Roughly 10 million people fell ill with TB in the last year and 1.6 million people were killed by the disease. While significant advances have been made in detecting and treating TB, drug-resistant strains threaten to derail progress. For the half million people who contract multidrug-resistant TB (MDR-TB) each year, the treatment regimen is a demanding course of medicines that can cause serious side effects, including hearing loss and renal impairment. STREAM, the largest recruited multi-country clinical trial to examine shortened regimens for MDR-TB, aims to generate the highest-quality evidence regarding the efficacy, safety, and cost of shorter, more tolerable MDR-TB regimens.
This month, Vital Strategies and its TREAT TB partners participated in the 50th Union World Conference on Lung Health in Hyderabad, India. We’ve curated videos, papers, and blogs related to this event and the work conducted by Vital Strategies’ Research Division.
Latest From the Research Division and Treat TB Blog
Promising Developments for Better Treatments
Gay Bronson, Deputy Director, Research Division, discusses progress in the treatment of multi drug-resistant tuberculosis in this recent Q&A.
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What To Watch
Why Community Engagement Matters
Community engagement throughout the research cycle leads to awareness, involvement, trust and, ultimately, contributes to better outcomes. Learn the fundamentals from this video.
The results from Stage 1 of the landmark STREAM clinical trial were published in the New England Journal of Medicine in March 2019, supporting the move to shorter, more cost-effective treatment regimens for multi-drug resistant tuberculosis. Commenting on the work, Dr. I.D. Rusen, Vital Strategies Senior Vice President, Research and Development and Director of the USAID-funded TREAT TB project, which is implementing STREAM, said, “Until now there has been a lack of strong supporting evidence to underpin MDR-TB treatment guidelines. The results from STREAM Stage 1 help to fill that gap. The final results show that the trial setting meant more patients successfully completed treatment on the 20–24-month regimen than we know is often the case in real life settings. In routine programs unable to achieve the high STREAM retention rates, the 9–11-month regimen may actually perform better in comparison to the longer regimen.” Read more at treattb.org.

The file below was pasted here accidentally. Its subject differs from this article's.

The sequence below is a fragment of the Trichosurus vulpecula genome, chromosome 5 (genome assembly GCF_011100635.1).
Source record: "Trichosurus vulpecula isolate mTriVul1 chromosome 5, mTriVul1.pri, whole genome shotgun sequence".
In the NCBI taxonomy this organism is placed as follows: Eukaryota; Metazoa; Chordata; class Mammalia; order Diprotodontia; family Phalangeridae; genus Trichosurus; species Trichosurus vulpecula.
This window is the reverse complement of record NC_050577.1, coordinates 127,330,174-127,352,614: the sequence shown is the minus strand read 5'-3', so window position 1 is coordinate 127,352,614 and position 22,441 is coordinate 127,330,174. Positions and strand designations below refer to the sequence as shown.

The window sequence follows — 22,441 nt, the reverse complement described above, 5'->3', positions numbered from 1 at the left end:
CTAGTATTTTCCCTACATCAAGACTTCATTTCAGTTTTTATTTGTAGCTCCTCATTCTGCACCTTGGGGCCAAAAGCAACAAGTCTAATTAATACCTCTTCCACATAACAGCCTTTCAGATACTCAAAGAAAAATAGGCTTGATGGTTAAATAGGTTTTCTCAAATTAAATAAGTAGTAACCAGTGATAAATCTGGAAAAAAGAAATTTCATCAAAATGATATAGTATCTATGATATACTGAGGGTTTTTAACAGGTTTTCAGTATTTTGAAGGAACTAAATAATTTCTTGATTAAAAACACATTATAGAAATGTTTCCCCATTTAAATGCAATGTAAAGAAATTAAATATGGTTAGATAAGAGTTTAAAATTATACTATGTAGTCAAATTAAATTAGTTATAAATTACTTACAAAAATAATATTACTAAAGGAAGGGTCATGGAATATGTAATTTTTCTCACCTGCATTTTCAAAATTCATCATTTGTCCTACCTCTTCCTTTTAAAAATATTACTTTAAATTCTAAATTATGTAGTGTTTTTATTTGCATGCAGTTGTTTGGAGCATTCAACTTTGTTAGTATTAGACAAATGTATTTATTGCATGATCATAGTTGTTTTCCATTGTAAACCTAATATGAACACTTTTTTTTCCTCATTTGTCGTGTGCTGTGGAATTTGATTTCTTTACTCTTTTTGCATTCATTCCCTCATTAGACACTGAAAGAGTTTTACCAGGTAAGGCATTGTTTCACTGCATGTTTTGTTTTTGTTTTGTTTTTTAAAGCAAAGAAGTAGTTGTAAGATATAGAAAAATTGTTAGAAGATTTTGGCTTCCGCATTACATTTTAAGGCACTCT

From The Field
While the results of STREAM Stage 1 provided important evidence to support shorter regimens, read about why it’s imperative to complete Stage 2 of the trial in an interview with Dr. Daniel Meressa from St. Peter’s Tuberculosis Specialized Hospital in Addis Ababa, Ethiopia.
Community Engagement: A Two-Way Street
Community advisory boards (CABs) provide crucial feedback from STREAM participants and their families to researchers and other trial implementers. They also play an important role in raising awareness of TB and the trial, and make complex information accessible to affected communities. The psychosocial support they provide to trial participants and family members can help improve retention and adherence rates for clinical trials. Sister Mary Josephinal Francis, STREAM CAB Coordinator in Chennai, India, discusses the importance of this holistic approach in this blog.
Making History in Mongolia
In September 2014, the first patient was recruited to the STREAM trial in Mongolia, one of the countries in the Western Pacific Region identified by the WHO as having a high TB burden. Watch participants and clinicians discuss the important work carried out in that country.
TB is the world’s most deadly infectious disease, killing 1.6 million people a year—despite being both preventable and curable. Read José Luis Castro’s call to action from World TB Day.